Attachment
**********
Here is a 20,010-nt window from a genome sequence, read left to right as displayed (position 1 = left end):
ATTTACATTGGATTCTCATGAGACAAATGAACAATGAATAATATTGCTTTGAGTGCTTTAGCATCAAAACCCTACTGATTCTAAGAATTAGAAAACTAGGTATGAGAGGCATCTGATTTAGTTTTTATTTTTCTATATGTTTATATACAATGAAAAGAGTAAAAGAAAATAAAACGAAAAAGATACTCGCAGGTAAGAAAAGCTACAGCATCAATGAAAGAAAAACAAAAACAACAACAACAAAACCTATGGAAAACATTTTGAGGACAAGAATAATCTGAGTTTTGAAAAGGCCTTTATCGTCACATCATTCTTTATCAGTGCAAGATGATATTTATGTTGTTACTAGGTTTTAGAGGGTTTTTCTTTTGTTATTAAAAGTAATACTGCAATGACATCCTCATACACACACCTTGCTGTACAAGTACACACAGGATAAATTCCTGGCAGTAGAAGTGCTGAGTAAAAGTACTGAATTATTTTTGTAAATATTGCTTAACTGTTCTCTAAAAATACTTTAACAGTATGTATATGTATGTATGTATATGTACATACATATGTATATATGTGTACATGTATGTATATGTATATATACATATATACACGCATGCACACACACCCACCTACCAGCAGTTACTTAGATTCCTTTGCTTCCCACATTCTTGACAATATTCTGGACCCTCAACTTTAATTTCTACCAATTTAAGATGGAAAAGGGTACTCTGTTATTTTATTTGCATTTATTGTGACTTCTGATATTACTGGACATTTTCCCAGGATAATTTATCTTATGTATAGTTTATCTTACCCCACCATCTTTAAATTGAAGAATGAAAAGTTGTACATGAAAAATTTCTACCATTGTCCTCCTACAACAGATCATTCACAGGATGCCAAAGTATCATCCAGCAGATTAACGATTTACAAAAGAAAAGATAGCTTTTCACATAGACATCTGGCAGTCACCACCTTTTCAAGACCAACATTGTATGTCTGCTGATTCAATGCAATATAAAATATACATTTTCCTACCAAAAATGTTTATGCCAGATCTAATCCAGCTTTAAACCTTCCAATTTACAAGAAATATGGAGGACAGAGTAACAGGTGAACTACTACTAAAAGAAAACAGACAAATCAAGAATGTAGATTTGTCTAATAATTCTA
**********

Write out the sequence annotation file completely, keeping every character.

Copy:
Here is a 20,010-nt window from a genome sequence, read left to right as displayed (position 1 = left end):
ATTTACATTGGATTCTCATGAGACAAATGAACAATGAATAATATTGCTTTGAGTGCTTTAGCATCAAAACCCTACTGATTCTAAGAATTAGAAAACTAGGTATGAGAGGCATCTGATTTAGTTTTTATTTTTCTATATGTTTATATACAATGAAAAGAGTAAAAGAAAATAAAACGAAAAAGATACTCGCAGGTAAGAAAAGCTACAGCATCAATGAAAGAAAAACAAAAACAACAACAACAAAACCTATGGAAAACATTTTGAGGACAAGAATAATCTGAGTTTTGAAAAGGCCTTTATCGTCACATCATTCTTTATCAGTGCAAGATGATATTTATGTTGTTACTAGGTTTTAGAGGGTTTTTCTTTTGTTATTAAAAGTAATACTGCAATGACATCCTCATACACACACCTTGCTGTACAAGTACACACAGGATAAATTCCTGGCAGTAGAAGTGCTGAGTAAAAGTACTGAATTATTTTTGTAAATATTGCTTAACTGTTCTCTAAAAATACTTTAACAGTATGTATATGTATGTATGTATATGTACATACATATGTATATATGTGTACATGTATGTATATGTATATATACATATATACACGCATGCACACACACCCACCTACCAGCAGTTACTTAGATTCCTTTGCTTCCCACATTCTTGACAATATTCTGGACCCTCAACTTTAATTTCTACCAATTTAAGATGGAAAAGGGTACTCTGTTATTTTATTTGCATTTATTGTGACTTCTGATATTACTGGACATTTTCCCAGGATAATTTATCTTATGTATAGTTTATCTTACCCCACCATCTTTAAATTGAAGAATGAAAAGTTGTACATGAAAAATTTCTACCATTGTCCTCCTACAACAGATCATTCACAGGATGCCAAAGTATCATCCAGCAGATTAACGATTTACAAAAGAAAAGATAGCTTTTCACATAGACATCTGGCAGTCACCACCTTTTCAAGACCAACATTGTATGTCTGCTGATTCAATGCAATATAAAATATACATTTTCCTACCAAAAATGTTTATGCCAGATCTAATCCAGCTTTAAACCTTCCAATTTACAAGAAATATGGAGGACAGAGTAACAGGTGAACTACTACTAAAAGAAAACAGACAAATCAAGAATGTAGATTTGTCTAATAATTCTA